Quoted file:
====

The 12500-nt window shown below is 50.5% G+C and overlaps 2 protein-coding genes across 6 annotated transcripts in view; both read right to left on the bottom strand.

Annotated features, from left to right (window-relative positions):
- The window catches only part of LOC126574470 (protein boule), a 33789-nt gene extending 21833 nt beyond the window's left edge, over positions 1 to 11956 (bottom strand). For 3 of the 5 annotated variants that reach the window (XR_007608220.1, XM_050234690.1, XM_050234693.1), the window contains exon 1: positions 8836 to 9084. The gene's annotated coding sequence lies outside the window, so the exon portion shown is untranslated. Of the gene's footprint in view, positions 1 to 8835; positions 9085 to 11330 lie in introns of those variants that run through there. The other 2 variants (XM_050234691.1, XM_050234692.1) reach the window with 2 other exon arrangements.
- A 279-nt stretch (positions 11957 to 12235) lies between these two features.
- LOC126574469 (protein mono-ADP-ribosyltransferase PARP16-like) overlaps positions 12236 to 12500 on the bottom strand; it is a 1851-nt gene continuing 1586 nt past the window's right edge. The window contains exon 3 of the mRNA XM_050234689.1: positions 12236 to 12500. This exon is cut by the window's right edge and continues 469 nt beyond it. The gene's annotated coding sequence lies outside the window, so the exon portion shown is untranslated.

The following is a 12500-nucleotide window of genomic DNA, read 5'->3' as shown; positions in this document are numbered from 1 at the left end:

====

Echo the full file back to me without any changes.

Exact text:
The 12500-nt window shown below is 50.5% G+C and overlaps 2 protein-coding genes across 6 annotated transcripts in view; both read right to left on the bottom strand.

Annotated features, from left to right (window-relative positions):
- The window catches only part of LOC126574470 (protein boule), a 33789-nt gene extending 21833 nt beyond the window's left edge, over positions 1 to 11956 (bottom strand). For 3 of the 5 annotated variants that reach the window (XR_007608220.1, XM_050234690.1, XM_050234693.1), the window contains exon 1: positions 8836 to 9084. The gene's annotated coding sequence lies outside the window, so the exon portion shown is untranslated. Of the gene's footprint in view, positions 1 to 8835; positions 9085 to 11330 lie in introns of those variants that run through there. The other 2 variants (XM_050234691.1, XM_050234692.1) reach the window with 2 other exon arrangements.
- A 279-nt stretch (positions 11957 to 12235) lies between these two features.
- LOC126574469 (protein mono-ADP-ribosyltransferase PARP16-like) overlaps positions 12236 to 12500 on the bottom strand; it is a 1851-nt gene continuing 1586 nt past the window's right edge. The window contains exon 3 of the mRNA XM_050234689.1: positions 12236 to 12500. This exon is cut by the window's right edge and continues 469 nt beyond it. The gene's annotated coding sequence lies outside the window, so the exon portion shown is untranslated.

The following is a 12500-nucleotide window of genomic DNA, read 5'->3' as shown; positions in this document are numbered from 1 at the left end: